In the post-pandemic, post-Brexit world, businesses of all sorts face a range of new challenges – and many will be wondering if AI-based automation could help them win through. From adding more self-service capabilities for hotel guests through modernising e-commerce fulfilment to replacing missing workers in farming, the opportunities are many, but so are the pitfalls. Given all this, some research that we carried out last year on attitudes to AI – and in particular its subset, machine learning (ML) – is looking even more relevant now than it was then. It gives a picture not just of where AI could add value, but of key routes to get there and of hurdles that must be overcome along the way. As well as asking how our respondents perceived AI and ML, and hearing a lot of weariness with the noise and hype, we asked how well their organisations understood "the AI imperative".
Consumer privacy has made big headlines in the recent years with the Facebook Cambridge Analytica Scandal, Europe's GDPR and high-profile breaches by companies like Equifax. It's clear that the data of millions of consumers is at risk every day, and that companies that wish to handle their data must do so with the highest degree of protection around both security and privacy of that data, especially for companies that build and sell AI-enabled facial recognition solutions. As CEO of an AI-enabled software company specializing in facial recognition solutions, I've made data security and privacy among my top priorities. Our pro-privacy stance goes beyond mere privacy by design engineering methodology. We regularly provide our customers with education and best practices, and we have even reached out to US lawmakers, lobbying for sensible pro-privacy regulations governing the technology we sell.
In 1963, Martin Luther King gave his "I have a dream" speech, words that reflected the thoughts and attitudes of civil rights activists at the time, and lit a torch that lives on in the hearts and minds of those who fight for civil liberties and equality in the western hemisphere. While the world has advanced since Dr. King ushered those words, it's hard to deny that discrimination still rears its ugly head in modern society. We know for a fact that racial discrimination in the workplace is illegal in most of America and Europe. And yet, just in the USA statistics show that things don't seem to have improved regarding hiring practices for black people and Hispanics in the last 25 years. In theory, AI-assisted hiring is built on an underlying model that makes unbiased decisions as long as the data itself isn't biased.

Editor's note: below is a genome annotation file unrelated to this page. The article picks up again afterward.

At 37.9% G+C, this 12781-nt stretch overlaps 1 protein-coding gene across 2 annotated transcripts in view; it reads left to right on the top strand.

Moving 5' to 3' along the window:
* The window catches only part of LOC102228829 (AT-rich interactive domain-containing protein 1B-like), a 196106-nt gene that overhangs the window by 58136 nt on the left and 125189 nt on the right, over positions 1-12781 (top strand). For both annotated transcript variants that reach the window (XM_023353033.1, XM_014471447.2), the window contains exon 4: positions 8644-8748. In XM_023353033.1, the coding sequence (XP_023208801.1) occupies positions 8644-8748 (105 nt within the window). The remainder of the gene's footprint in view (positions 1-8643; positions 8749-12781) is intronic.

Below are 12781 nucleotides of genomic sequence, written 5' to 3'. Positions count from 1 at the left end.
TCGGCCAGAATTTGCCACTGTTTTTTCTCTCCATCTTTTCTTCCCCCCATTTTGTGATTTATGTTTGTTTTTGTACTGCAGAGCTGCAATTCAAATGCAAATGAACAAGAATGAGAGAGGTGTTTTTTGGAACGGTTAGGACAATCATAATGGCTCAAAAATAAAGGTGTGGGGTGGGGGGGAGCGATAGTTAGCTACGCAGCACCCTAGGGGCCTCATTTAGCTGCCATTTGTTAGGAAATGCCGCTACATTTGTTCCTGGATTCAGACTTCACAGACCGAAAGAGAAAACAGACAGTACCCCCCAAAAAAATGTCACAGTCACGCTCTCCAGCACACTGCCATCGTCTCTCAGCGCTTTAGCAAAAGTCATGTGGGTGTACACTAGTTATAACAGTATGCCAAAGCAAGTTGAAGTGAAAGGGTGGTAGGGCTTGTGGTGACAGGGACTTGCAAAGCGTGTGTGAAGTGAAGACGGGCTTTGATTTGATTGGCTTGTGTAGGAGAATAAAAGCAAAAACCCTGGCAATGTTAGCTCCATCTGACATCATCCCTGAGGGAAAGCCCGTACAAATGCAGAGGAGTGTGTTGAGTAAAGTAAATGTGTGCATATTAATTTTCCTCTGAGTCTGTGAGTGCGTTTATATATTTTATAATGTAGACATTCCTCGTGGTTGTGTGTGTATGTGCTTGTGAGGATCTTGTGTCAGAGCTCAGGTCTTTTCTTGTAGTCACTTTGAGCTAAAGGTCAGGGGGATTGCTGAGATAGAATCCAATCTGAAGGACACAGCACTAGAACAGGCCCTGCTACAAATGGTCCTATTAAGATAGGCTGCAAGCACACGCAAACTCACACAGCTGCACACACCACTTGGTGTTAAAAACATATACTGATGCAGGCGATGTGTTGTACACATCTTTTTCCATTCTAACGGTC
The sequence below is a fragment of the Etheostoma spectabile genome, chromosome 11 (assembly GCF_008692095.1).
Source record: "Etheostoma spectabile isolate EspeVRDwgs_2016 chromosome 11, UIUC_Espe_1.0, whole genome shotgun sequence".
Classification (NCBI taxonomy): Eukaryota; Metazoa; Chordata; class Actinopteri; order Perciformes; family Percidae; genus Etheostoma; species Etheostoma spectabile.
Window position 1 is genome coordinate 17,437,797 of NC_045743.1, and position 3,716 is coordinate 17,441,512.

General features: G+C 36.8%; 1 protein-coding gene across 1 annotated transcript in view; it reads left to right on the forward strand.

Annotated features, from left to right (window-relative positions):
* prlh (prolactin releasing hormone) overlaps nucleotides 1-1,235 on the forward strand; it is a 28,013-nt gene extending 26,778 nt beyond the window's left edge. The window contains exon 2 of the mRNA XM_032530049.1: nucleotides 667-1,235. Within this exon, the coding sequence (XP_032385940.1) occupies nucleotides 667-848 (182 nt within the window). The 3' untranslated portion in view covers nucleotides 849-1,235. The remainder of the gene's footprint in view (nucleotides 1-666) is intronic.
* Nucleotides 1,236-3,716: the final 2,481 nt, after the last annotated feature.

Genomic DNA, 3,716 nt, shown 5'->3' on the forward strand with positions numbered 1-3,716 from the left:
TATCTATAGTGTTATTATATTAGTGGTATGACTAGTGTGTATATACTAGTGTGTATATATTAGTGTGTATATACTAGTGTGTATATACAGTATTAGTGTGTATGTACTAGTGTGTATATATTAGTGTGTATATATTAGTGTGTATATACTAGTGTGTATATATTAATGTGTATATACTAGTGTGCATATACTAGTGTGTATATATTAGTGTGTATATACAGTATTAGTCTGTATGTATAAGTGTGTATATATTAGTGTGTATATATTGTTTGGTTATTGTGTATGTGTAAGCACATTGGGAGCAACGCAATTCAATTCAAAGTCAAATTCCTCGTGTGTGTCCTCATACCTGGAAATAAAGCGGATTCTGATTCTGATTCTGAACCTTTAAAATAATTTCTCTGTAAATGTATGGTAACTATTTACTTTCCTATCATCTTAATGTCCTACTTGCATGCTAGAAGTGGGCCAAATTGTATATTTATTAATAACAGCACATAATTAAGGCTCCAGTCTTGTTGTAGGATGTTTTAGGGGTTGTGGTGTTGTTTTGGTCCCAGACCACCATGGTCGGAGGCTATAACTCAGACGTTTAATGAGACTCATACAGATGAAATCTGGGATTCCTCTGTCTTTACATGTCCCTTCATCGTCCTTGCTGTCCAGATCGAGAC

Bottom Line: Barclays' and Kount's co-developed new product, Barclays Transact reflects the future of how companies will innovate together to apply AI-based fraud prevention to the many payment challenges merchants face today. Merchant payment providers have seen the severity, scope, and speed of fraud attacks increase exponentially this year. Account takeovers, card-not-present fraud, SMS spoofing, and phishing are just a few of the many techniques cybercriminals are using to defraud merchants out of millions of dollars. But it doesn't have to be a choice between security and a frictionless transaction. Frustrated by the limitations of existing fraud prevention systems, many payment providers are working as fast as they can to pilot AI- and machine-learning-based applications and platforms.
Hyperdimensional computing (HDC) is an emerging computing approach inspired by patterns of neural activity in the human brain. This unique type of computing can allow artificial intelligence systems to retain memories and process new information based on data or scenarios it previously encountered. Most HDC systems developed in the past only perform well on specific tasks, such as natural language processing (NLP) or time series problems. In a paper published in Nature Electronics, researchers at IBM Research- Zurich and ETH Zurich presented a new HDC system that performs all core computations in-memory and that could be applied to a variety of tasks. "Our work was initiated by the natural fit between the two concepts of in-memory computing and hyperdimensional computing," Abu Sebastian and Abbas Rahimi, the two lead researchers behind the study, told TechXplore.